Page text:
Ripped Off Art Exhibition
Iconic images of sun bronzed surfers gazing seaward across empty beaches have become as synonymous with Australian culture as Parisians dancing beneath the Eiffel Tower for the French or couples kissing in Times Square for the Americans.
Such photographs do not appear by chance; they require an acute eye to recognise the importance of the moment and point the lens. Such a photographer is John Witzig, who first started documenting surf lifestyle in the 1950s. John’s substantial body of work is being revisited at Ripped Off, an exhibition to be held at the Coffs Harbour Regional Gallery throughout Autumn.
The exhibition is a re-imagining of John’s images by artists Robert Moore, Gerry Wedd, Jon Campbell and Ozzie Wright, who have been given access to his considerable library of work. John Witzig is also contributing new work.
“John is one of our greatest living photographers,” says exhibition curator Robert Moore on the phone from his home in Grafton. “He was and still is so much more than a surf photographer – his work informed Australian culture in the ‘60s and ‘70s, and his style actually inspired the Californian photographers of the time, something few people know.”
John Witzig and his brother Paul spent their early years traveling up and down the eastern seaboard, surfing and photographing their friends. The Witzig brothers and film-maker Albe Falzon were co-founders of Tracks magazine, still an internationally renowned ‘bible’ of surf. For Ripped Off, John has created a new version of Tracks. (Paul and Albe both featured in Coastbeat Spring 2018).
Fresh Mullet by John Witzig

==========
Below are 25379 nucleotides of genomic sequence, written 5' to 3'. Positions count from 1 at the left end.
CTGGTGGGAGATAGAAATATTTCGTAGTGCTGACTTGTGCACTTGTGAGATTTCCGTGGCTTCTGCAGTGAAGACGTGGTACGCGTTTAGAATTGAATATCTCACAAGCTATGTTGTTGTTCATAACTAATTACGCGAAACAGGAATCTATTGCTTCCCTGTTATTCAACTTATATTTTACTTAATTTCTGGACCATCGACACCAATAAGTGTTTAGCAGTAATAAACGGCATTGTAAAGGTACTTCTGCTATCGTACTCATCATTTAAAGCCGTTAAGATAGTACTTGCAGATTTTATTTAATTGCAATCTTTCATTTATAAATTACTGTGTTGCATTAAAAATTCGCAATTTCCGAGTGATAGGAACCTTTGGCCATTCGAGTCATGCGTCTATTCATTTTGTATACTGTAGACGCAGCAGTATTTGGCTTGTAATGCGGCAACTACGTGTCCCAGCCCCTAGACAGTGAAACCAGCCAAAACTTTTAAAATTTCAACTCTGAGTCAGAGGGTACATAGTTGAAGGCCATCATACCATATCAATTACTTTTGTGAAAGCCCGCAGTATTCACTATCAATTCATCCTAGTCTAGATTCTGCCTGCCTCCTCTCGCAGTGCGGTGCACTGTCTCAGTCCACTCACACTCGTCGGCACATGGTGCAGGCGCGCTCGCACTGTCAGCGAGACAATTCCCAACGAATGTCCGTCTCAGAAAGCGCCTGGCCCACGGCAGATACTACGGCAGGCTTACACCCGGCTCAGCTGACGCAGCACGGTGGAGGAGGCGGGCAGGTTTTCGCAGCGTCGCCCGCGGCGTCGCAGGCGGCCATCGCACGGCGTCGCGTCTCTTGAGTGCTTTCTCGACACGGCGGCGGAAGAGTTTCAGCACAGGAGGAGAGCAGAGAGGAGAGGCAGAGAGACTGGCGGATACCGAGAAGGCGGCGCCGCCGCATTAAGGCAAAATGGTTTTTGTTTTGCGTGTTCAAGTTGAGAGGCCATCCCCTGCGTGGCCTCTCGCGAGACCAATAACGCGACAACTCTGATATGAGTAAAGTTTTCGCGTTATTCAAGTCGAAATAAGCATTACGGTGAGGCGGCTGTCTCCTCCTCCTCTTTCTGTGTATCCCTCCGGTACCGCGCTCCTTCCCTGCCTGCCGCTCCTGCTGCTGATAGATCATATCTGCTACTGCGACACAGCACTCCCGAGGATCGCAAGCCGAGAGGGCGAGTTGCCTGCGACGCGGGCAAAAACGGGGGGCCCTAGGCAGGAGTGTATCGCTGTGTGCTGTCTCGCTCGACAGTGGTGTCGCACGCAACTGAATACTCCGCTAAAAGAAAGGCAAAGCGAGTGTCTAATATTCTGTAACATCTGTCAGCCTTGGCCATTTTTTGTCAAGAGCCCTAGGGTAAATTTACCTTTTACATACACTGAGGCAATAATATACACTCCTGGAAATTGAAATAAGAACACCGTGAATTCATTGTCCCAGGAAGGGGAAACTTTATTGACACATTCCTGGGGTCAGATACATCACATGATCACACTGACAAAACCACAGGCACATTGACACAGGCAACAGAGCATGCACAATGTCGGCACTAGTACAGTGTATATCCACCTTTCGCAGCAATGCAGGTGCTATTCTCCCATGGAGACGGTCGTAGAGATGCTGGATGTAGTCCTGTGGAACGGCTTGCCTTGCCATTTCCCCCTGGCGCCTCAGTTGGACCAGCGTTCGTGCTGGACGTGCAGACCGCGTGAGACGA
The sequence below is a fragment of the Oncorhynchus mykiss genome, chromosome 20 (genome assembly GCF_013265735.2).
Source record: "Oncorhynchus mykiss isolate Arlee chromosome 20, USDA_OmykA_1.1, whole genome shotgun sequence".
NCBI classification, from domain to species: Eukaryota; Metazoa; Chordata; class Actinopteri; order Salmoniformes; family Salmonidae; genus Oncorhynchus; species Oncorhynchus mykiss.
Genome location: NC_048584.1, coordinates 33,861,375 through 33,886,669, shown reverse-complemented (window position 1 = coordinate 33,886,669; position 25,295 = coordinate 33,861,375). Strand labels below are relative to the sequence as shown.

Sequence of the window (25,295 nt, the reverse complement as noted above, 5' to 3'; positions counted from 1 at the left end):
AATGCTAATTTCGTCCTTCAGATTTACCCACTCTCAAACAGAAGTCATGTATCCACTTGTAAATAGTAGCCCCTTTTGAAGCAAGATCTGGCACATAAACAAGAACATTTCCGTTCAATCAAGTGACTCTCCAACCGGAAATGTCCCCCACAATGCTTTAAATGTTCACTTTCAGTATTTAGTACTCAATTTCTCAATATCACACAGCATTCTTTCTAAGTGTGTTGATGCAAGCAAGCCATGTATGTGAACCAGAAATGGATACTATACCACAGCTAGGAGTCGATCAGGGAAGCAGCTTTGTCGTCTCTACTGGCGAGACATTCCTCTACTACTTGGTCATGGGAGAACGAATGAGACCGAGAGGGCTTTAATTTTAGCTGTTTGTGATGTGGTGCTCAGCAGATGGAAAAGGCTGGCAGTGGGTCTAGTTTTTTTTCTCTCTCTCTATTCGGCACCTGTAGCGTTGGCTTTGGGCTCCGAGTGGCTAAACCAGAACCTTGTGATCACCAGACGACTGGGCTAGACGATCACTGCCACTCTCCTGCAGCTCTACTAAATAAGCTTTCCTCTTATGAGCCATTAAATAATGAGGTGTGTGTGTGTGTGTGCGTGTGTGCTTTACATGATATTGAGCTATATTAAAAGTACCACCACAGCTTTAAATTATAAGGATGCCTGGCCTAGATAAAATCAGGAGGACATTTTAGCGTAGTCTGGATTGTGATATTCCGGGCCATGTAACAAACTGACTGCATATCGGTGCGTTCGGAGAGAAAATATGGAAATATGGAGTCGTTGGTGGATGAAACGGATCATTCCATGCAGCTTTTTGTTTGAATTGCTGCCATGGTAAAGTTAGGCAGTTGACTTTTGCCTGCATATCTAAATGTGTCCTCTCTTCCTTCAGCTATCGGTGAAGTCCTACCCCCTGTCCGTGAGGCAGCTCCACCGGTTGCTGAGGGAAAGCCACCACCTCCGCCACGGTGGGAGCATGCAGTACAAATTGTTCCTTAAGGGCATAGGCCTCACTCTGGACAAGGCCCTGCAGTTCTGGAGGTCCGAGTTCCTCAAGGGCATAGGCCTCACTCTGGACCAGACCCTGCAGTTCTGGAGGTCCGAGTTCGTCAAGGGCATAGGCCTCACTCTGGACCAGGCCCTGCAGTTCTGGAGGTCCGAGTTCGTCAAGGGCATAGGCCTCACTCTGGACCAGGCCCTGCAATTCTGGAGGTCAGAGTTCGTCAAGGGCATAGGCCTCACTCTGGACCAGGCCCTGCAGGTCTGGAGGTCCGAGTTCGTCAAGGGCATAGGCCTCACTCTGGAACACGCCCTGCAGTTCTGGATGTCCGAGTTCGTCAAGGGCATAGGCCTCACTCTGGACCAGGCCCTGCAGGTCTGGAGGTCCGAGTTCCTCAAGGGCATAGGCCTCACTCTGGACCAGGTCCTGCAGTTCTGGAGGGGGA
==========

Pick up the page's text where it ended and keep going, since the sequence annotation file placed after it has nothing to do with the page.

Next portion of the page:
“John really captured the hardness of the Australian landscape and people,” says Moore. “The beach breaks things down: wind, sand, salt. No rainbows and flowers, or the gentrified coast that we know now. Then, it was hard-living fishermen and farmers. John captured the strength and the honesty of the lifestyle, with the surfer as a fringe-dweller.”
Moore himself is an artist from the early days of Mambo graphics in the 1980s and ‘90s. Moore still features Holdens, utes and cattle-dogs, but now in a looser, more abstract style on canvas. For Ripped Off he has taken Witzig images and rendered them as impressionistic paintings to capture the mood and tone of the originals. Moore’s work literally drips with colour.
Wayne and Gopher glazed ceramic vase by Gerry Wedd
Gerry Wedd also designed for Mambo, and the satire of Mambo informs his strikingly beautiful ceramics, making the contrast of traditional medium and social commentary both humorous and powerful. It was Wedd’s appropriation of Witzig imagery that became the catalyst for Ripped Off.
Artist and surf-hound Ozzie Wright often exhibits as Ozzie Wrong, spinning out loud and proud social commentary in paintings, sculpture, film, ceramics, clothing and surfboards. Ozzie works in a weird zone where space fantasy meets surf psychedelia, with a lot of love in between.
Jon Wright is a Melbourne artist and musician known for his abstract renditions of Australian slang sayings. He produces big, colourful canvases, posters and lightbox images that take the clichés and throw-away lines of Australian pop and turn them into art, asking the viewer to stop and consider who we are through what we say and how we say it.
All of the artists featured are collected internationally and have works held in the major Australian galleries.
When asked why such world-renowned artists are exhibiting at the Coffs Harbour Regional Gallery, curator Robert Moore replies, “The Coffs Coast and Clarence Valley have an authentic culture that has grown out of the people who live here. The surf imagery of John Witzig captured the lifestyle of this area and this exhibition is a celebration of John’s work by the surf artists who have been inspired by him.”